For most parents, few developmental milestones are more dreaded than their daughters starting puberty. The idea of their sweet, innocent little girl turning into a moody, hormonal young woman is enough to keep most moms and dads up at night. The only saving grace for some of these parents is the belief that puberty is still years away.
But what if, even with a daughter still in kindergarten, the physical and emotional rollercoaster ride of puberty is lurking just around the corner? According to a recent study by the American Academy of Pediatrics, this is reality for more and more American families. The study followed girls of various ethnicities, locations and backgrounds, and found that by 7 years old, more than 10 percent of Caucasian girls and 23 percent of African-American girls showed signs of breast development, indicating that puberty has begun.
“Plenty of children are not psychosocially capable of handling the emotional and physical changes of an early puberty.” -Diane Stafford,MD
There are plenty of theories about what’s causing the shift, but most lack scientific backing. Environmental factors like an increase in the amount of hormones found in food or continued exposure to household toxins like bisphenol A (BPA) are often blamed, but based on current data, many in the medical community feel their role in earlier-occurring puberty is overstated.
“There are studies suggesting that BPA and other endocrine disruptors can cause changes in pubertal development in animals, but data on how this relates to humans is limited,” says Diane Stafford, MD, assistant clinical director of the Division of Endocrinology at Children’s Hospital Boston. “Given the complexity of pubertal timing, and the number of things we still don’t know about it, it’s difficult to make a clear cause and effect association between any particular environmental exposure and changes in the timing of puberty.”
An increase in the average weight of American children is also believed to be a factor. Girls who are overweight may grow faster and go through puberty earlier, and being overweight makes it more difficult to distinguish between fatty breast tissue and true breast development. However, when data from older studies of the timing of puberty are adjusted to account for an average increase in body mass, the numbers still indicate that girls are hitting puberty slightly earlier, regardless of weight.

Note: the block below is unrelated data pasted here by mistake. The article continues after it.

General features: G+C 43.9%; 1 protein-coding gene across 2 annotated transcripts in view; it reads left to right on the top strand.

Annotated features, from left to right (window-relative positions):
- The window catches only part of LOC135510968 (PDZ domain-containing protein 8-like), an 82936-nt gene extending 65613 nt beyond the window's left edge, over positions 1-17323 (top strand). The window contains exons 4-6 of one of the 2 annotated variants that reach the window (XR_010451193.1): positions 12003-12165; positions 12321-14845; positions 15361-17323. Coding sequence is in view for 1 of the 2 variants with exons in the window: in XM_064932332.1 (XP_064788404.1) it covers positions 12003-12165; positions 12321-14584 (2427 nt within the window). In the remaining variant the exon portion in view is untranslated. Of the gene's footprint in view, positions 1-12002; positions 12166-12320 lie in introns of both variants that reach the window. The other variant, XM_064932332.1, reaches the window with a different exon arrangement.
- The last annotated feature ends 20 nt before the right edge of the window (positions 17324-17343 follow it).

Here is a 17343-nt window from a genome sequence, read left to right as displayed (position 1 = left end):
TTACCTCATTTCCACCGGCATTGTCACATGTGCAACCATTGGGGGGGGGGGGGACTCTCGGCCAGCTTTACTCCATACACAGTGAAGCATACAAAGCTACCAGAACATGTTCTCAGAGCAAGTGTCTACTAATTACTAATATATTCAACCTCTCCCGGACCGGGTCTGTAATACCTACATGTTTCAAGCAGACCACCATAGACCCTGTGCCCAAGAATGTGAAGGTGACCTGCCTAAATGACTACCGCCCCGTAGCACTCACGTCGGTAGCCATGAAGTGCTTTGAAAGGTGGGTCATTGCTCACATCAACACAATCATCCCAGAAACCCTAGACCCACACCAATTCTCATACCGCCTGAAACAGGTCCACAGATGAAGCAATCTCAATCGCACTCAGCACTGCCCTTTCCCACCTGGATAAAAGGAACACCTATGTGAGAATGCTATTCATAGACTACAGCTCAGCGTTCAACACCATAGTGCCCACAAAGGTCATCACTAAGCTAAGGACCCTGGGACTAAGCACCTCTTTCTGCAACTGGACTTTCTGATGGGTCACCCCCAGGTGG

One of the biggest concerns with precocious puberty is the effect it will have on the child’s adult height, since most of a person’s adult height is achieved during pubescent growth spurts. But children who enter puberty at a young age often finish growing early as well. By the time they reach adulthood they are often much smaller than their peers who grew steadily until their early teens.
Emotionally, early puberty can lead to a number of difficulties, from self-esteem issues to an increased likelihood of taking unnecessary risks. How a young girl reacts to the changes in her body—and how others react to her as a result—can make the preteen years very difficult for girls who start developing before they’re mentally prepared.
“There are plenty of children who are not psychosocially capable of handling the emotional and physical changes of an early puberty,” says Stafford. “The most common concerns for these kids are that they’re more likely to feel different than their peers and become an easier target for bullies. There is also concern that they’re more likely to have sexual contact before they’re cognitively ready.”
In cases where an early puberty may pose serious physical or emotional problems, there are medical treatments that can delay the process until the child is old enough to handle the change. In addition to counseling, a drug is introduced into the patient’s system that quiets signals from the brain to the ovaries, reducing the rate of estrogen production and slowing the body’s transition to adulthood. Then, when enough time has passed and the patient is ready, treatment is stopped and the body naturally picks up where it left off. The procedure is proven to be safe, but as Stafford points out, the decision to use drug therapy for conditions that don’t directly threaten a patient’s health can’t be made lightly.
“The decision to halt puberty with treatment is more subjective than most things we do in medicine,” she says. “So everything you do must be looked at on a case-to-case basis to ensure it’s the right course of action for the patient.”
Not surprisingly, most parents who opt to have their child undergo puberty-suppressing therapy have a harder time ending treatment than they do signing up for it, especially the fathers.
“Picking a time to end therapy can be particularly tough for dads, who have a hard time letting go of their ‘little girl,'” she says. “But no matter how hard the decision, I always remind them that puberty isn’t a disease, it just feels that way sometimes.”